Spotlight: Questions Linger in Syria
Front and Center
Syrian and Russian officials blocked independent inspectors belonging to the Organization for the Prohibition of Chemical Weapons from entering the Damascus suburb of Douma on Monday morning. Although the U.S. and France claim to have evidence that chlorine gas and a nerve agent were used by the Syrian regime — and on this basis, alongside Britain, conducted military strikes against Syrian government targets on April 14th local time — the chemical weapons team has been in the Syrian capital since Saturdayattempting to conduct its own investigation. The OPCW inspectors have been cleared by the United Nations to enter Douma to collect soil samples and interview residents, but Russian Deputy Foreign Minister Sergei Ryabkov nevertheless claimed that for security reasons the UN delayed the investigation. The delayed access and conflicting accounts have raised suspicions of evidence tampering by Russia. As of last night, Russia is promising to allow the team to visit Douma on Wednesday.
1) In a show of force just one day after the coordinated military strikes by the United States, France, and Britain, the Syrian regime continued to launch airstrikes and artillery against rebels and civilians in Homs and Hama. Further promoting the image of business as usual, Syrian President Bashar al-Assad’s office tweeted a short video of him walking to work, briefcase in hand.
2) A resolution proposed to the UN Security Council by Russia on Saturday condemning the military strikes against Syria as an act of “aggression” and calling for an end to “any further use of force” was resoundingly rejected by the 15-member body.
3) U.S. ambassador to the United Nations, Nikki Haley, announced on Sunday that Treasury Secretary Mnuchin would be introducing new sanctions against Russia on Monday in response to its continued involvement in Syria’s chemical weapons program. However, President Trump broke with Haley yesterday by rejecting these sanctions on the grounds they are currently “unnecessary.”
From the Right — By Dante Mazza
Refusing to let international investigators search for chemical weapons is the oldest move in the Middle Eastern Dictator playbook. Syrian President Bashar al-Assad is doing absolutely nothing new in delaying the visit of investigators from the Organization for the Prohibition of Chemical Weapons to the site of April 7th’s chemical weapons attack. What is surprising, however, is how much support Syria is getting from Russia. The Kremlin has even gone so far as to accuse the United Kingdom of fabricating the attack. These Russian antics have gone too far.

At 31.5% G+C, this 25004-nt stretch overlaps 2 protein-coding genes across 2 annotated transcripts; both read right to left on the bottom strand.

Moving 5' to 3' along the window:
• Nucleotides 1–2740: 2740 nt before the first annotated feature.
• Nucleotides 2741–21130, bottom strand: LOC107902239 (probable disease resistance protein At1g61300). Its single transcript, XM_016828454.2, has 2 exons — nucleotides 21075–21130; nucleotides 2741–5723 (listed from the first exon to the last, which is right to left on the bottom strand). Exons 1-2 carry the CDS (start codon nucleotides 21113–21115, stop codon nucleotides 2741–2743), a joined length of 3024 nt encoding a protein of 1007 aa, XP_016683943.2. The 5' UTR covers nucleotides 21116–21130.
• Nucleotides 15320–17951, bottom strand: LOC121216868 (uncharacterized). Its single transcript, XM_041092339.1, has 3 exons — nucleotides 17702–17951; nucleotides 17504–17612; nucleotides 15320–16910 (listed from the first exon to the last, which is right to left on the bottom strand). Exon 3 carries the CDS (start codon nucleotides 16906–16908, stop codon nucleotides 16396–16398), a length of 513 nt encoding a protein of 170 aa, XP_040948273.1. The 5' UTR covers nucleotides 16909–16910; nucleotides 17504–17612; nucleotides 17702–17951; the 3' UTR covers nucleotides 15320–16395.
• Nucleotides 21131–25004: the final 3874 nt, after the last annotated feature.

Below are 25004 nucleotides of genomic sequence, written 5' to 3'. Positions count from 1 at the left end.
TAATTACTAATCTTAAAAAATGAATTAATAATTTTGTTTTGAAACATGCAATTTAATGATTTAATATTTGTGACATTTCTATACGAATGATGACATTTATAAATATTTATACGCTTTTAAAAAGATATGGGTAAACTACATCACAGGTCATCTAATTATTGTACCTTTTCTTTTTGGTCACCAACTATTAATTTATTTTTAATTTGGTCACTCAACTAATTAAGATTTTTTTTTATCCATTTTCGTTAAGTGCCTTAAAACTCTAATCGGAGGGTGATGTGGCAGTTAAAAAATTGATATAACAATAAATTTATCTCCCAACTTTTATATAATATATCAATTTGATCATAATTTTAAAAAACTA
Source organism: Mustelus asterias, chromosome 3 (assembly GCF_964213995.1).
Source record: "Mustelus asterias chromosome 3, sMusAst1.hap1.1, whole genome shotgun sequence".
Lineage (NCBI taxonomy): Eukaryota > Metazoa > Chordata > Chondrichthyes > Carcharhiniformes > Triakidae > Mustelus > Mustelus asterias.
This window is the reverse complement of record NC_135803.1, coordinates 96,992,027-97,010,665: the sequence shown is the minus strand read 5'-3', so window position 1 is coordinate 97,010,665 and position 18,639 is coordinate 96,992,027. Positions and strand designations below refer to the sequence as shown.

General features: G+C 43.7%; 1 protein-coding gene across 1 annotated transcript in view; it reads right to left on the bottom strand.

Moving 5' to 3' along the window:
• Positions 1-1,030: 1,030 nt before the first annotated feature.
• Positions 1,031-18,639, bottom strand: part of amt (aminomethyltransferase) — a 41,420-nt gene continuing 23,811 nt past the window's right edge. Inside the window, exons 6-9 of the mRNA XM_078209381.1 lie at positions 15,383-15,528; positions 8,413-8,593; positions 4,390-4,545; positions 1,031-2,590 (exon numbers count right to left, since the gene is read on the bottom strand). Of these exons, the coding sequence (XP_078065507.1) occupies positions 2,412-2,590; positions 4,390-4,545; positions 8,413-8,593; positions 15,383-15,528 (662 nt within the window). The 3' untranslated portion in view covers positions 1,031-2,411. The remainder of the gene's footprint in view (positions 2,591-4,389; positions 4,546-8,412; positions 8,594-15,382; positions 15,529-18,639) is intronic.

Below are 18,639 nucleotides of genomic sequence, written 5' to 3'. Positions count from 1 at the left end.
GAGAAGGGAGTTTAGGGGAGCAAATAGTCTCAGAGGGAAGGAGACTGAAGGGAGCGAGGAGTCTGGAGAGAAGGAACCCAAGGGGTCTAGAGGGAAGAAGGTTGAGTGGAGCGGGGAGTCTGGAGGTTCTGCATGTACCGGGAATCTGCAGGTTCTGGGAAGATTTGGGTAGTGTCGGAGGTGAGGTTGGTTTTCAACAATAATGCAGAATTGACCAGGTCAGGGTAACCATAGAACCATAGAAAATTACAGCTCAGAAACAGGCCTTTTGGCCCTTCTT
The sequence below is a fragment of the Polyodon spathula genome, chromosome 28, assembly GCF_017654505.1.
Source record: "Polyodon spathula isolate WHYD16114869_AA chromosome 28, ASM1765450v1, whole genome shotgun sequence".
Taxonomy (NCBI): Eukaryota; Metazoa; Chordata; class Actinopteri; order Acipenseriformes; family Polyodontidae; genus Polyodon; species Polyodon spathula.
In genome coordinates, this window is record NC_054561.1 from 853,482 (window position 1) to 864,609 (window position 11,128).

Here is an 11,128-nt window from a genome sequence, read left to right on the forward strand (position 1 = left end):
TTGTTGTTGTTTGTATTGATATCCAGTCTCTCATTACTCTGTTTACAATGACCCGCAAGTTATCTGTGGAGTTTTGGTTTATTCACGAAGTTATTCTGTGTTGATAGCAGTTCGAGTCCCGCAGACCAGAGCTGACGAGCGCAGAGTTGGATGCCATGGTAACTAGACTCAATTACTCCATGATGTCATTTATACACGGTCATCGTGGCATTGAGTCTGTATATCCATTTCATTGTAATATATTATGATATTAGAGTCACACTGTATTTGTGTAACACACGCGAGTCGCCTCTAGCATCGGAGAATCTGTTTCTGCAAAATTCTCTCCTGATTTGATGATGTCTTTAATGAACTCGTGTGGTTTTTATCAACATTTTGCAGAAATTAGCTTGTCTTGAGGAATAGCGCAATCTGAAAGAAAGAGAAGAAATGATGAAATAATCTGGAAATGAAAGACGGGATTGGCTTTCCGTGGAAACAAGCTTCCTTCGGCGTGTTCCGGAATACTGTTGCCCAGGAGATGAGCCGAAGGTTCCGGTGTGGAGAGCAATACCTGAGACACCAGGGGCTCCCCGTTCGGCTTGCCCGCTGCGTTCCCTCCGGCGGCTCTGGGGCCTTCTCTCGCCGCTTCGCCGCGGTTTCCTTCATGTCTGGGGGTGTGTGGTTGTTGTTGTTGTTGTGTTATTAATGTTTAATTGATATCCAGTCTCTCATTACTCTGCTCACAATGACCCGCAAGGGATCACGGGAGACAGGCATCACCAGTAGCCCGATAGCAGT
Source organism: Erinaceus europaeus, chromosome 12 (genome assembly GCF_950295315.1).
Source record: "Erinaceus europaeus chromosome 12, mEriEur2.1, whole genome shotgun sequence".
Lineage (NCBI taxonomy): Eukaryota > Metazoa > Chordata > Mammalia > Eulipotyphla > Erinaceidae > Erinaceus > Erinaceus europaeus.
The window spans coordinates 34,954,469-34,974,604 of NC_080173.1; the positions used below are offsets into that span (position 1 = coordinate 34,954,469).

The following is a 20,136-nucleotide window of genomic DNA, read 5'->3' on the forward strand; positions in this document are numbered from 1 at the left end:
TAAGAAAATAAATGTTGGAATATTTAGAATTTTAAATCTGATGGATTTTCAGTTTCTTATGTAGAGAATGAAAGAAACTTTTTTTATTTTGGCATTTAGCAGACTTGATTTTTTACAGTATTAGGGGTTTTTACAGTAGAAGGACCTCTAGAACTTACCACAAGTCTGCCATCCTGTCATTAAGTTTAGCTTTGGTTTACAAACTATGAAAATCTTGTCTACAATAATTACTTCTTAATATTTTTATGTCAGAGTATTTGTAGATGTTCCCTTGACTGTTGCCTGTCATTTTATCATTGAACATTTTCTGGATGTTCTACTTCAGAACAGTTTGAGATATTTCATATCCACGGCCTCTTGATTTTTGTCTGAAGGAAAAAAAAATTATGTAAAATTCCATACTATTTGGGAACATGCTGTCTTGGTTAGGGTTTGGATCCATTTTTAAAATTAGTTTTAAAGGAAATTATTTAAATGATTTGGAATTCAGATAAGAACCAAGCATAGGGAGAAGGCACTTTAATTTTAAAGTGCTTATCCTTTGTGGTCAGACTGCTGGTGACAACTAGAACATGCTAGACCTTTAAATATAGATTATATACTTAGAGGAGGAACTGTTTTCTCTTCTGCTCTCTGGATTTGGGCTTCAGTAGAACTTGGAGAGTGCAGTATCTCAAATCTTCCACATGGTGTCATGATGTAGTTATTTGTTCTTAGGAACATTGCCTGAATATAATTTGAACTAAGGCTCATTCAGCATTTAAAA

Putin and Assad are stalling because they have no incentive not to. Beyond limited airstrikes like those we saw on early Saturday local time, Western powers have taken no concrete military steps to remove Assad from power or put an end to the Syrian Civil War. This call has saved countries like the United States the massive costs of getting embroiled in yet another Middle Eastern conflict, but at the same time have allowed Russia to move in and bolster Assad. Now situations like the current one are possible, where Assad can all but deny responsibility for using chemical weapons on his own people with the knowledge that a nuclear power has his back.
As President Trump stated in his speech announcing the airstrikes and several tweets, Russia is choosing to side with and support an animal that kills his own people with weapons that are illegal under international law. It is time for the president to create an incentive not to stall. Building on the spirit of cooperation seen in the airstrikes, President Trump should engage other world leaders in putting pressure on Russia to tone down its support of Assad. Russia cannot continue to get away with abetting murder.